All the more so, say alternative investment experts such as Jérôme Wigny, Partner at Elvinger Hoss, who argued that in a decade the AIFMD – little loved by the fund industry at the outset – has become a major success story, meeting a need among European institutional investors for alternative assets and strategies within a regulated framework comforting to their stakeholders. One result is the emergence in Luxembourg of a flourishing ecosystem that has attracted the world’s leading private equity and real estate investment houses.
But in one key aspect for the fund industry, regulatory change is advancing by leaps and bounds. From alternatives aimed at professional investors to UCITS funds for the retail market, sustainability issues are moving from the fringes into the mainstream, driven in part by European legislation. The first deadline is next March, when the EU’s Sustainable Finance Disclosure Regulation is scheduled to come into force, obliging all funds to report on sustainability risks in their portfolios – although industry members acknowledge that if the requirement is maintained, rather than being pushed back until 2022, the first disclosures are likely to be a work in progress rather than a definitive statement on climate and other risks.
What is inescapable is the pressure for the fund industry to embrace environmental, social responsibility and governance criteria in its investment strategies (and also in its own operations). Panellists told the ALFI Rentrée audience that the drive was coming as much from investor demands as legislative and regulatory requirements. James Broderick, a board member of the Impact Investing Institute, memorably observed that sustainability is “unfolding faster than anything I’ve ever seen in asset management.”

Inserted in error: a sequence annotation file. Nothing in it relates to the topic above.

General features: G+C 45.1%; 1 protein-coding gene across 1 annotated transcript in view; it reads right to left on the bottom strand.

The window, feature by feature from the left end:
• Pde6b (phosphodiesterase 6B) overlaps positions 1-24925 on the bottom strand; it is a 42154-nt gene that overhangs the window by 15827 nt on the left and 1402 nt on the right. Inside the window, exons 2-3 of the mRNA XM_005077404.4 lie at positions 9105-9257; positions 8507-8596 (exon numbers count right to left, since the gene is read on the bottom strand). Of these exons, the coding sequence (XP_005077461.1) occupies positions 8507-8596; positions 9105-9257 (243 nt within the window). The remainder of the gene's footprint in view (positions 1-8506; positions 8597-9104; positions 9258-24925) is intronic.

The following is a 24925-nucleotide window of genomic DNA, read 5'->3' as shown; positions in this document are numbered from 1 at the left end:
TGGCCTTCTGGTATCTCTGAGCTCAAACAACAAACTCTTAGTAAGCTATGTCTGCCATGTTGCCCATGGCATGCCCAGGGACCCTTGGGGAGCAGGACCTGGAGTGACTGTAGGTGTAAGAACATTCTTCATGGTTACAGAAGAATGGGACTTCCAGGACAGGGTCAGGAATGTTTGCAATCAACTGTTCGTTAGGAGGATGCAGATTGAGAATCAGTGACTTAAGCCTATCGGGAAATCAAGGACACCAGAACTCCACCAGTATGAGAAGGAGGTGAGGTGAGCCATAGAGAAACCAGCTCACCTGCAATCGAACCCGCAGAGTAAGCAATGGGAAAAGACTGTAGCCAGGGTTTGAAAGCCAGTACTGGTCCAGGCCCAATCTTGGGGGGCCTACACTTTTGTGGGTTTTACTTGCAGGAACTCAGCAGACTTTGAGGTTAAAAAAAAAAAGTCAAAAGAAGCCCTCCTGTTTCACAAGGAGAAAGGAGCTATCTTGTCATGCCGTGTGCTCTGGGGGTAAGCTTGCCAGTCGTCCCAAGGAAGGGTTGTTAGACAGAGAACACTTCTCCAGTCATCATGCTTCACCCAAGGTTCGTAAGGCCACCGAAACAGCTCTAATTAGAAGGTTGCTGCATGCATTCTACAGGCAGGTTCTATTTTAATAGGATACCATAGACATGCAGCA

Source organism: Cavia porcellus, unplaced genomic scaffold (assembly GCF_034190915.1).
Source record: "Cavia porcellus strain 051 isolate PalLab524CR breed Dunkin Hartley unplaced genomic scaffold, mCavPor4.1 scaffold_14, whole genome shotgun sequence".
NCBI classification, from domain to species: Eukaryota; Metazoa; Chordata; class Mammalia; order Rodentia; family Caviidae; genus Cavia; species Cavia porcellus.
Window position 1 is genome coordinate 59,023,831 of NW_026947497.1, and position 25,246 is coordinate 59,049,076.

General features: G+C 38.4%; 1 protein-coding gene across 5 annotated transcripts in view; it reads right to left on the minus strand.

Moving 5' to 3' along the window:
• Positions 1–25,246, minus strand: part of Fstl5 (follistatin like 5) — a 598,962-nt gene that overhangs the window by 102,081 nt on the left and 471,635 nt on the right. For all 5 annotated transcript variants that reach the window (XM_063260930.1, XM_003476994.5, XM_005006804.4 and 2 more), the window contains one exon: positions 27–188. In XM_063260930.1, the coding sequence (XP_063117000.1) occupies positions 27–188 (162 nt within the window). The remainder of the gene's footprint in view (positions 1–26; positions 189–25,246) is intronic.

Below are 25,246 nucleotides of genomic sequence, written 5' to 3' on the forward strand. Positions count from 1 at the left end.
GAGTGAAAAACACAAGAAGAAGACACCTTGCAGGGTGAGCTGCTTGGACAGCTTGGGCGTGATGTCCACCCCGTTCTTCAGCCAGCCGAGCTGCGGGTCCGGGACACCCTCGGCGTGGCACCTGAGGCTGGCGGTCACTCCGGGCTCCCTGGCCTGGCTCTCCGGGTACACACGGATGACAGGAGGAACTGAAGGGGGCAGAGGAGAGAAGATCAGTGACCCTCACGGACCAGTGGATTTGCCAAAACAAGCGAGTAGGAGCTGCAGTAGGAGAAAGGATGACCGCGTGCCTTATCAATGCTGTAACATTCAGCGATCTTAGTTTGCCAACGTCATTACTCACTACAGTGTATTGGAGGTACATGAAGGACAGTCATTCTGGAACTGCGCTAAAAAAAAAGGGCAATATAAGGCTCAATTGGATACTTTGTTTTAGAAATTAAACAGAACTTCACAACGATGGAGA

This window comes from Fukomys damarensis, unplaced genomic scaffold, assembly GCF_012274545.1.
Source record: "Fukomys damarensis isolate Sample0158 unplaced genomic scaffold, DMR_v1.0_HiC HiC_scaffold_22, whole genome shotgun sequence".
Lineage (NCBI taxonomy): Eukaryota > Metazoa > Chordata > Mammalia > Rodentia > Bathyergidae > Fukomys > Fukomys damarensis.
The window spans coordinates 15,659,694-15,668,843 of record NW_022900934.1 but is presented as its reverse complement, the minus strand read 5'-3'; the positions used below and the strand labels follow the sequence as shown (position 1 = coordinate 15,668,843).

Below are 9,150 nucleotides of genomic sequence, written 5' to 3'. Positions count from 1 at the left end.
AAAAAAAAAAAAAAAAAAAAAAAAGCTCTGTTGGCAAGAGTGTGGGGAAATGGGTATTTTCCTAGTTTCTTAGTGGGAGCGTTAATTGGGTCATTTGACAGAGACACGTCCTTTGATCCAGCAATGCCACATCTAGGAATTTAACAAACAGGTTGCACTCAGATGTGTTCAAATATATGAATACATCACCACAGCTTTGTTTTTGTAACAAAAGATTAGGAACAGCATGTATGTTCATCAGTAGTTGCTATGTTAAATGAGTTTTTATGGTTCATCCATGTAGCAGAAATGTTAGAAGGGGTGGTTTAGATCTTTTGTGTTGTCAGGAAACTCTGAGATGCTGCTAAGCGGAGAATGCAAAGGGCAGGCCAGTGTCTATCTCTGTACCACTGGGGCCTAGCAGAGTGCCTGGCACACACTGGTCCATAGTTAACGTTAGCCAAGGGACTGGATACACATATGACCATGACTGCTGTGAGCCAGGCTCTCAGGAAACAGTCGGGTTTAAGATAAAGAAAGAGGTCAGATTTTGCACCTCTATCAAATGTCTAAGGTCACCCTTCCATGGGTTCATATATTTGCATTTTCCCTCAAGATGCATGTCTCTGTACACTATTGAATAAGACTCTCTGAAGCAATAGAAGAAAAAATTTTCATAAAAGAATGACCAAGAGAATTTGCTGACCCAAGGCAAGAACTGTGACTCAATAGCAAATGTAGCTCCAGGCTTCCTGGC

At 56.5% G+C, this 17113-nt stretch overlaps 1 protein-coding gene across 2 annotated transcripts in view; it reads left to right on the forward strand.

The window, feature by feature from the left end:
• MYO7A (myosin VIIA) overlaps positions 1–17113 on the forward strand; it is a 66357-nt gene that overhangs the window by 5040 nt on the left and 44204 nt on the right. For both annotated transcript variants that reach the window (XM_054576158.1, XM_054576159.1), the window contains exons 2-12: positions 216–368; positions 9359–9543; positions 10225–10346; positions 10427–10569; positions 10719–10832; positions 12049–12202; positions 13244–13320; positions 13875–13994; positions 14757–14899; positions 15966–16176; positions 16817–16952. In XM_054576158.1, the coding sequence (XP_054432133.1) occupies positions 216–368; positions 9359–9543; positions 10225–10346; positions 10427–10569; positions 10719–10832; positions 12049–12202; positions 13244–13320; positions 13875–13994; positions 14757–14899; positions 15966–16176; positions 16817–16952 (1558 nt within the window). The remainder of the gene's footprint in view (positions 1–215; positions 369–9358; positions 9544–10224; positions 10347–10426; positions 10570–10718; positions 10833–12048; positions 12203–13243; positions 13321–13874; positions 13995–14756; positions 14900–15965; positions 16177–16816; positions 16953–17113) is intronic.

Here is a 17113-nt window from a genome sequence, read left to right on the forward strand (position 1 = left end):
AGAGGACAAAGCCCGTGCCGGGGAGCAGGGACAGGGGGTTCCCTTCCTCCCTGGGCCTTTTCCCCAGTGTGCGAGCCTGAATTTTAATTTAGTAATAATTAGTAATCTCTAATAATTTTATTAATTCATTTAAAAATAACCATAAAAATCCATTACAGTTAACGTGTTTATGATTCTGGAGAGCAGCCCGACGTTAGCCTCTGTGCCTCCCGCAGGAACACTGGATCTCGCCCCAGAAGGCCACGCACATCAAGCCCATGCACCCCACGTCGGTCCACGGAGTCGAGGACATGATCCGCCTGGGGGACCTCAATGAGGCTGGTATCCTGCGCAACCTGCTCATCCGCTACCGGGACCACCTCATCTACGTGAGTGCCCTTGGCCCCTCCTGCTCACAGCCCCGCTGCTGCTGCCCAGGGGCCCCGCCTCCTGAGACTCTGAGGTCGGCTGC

While the EU focus is on the threat to investors if asset managers fail to appreciate the risks, for example, of stranded assets in the energy industry, LuxFLAG's Denise Voss insisted thaz it's also about embracing broader trends in society, and particularly among the young people who make up the coming generations of investors and financial industry employees. ESG, she says, will be a make-or-break test for the industry to prove its relevance - and the stakes are high, with $71 billion in investment flows worldwide into sustainable finance products in the second quarter, significantly higher proportionately than flows to the non-sustainable sector.
Technology has proved critical over the past six months in enabling the fund industry to adapt to unforeseen constraints and challenges, and Luxembourg’s efforts to nurture the fintech sector is already starting to yield innovative products, services and processes for the future, argued Nasir Zubairi, CEO of the Luxembourg House of Financial Technology. From blockchain to regulatory compliance systems and artificial intelligence, he said, technology can help institutions manage rising costs and create value throughout their business.
Critical for the event itself has been the support by event sponsors, and the flexibility that they and the conference speakers have shown over the past months. ALFI would like to thank its speakers, sponsors, exhibitors and media partners for making the ALFI Rentrée possible, all journalists who covered the event and audience members who provided useful feedback as well as each and every attendee for their participation.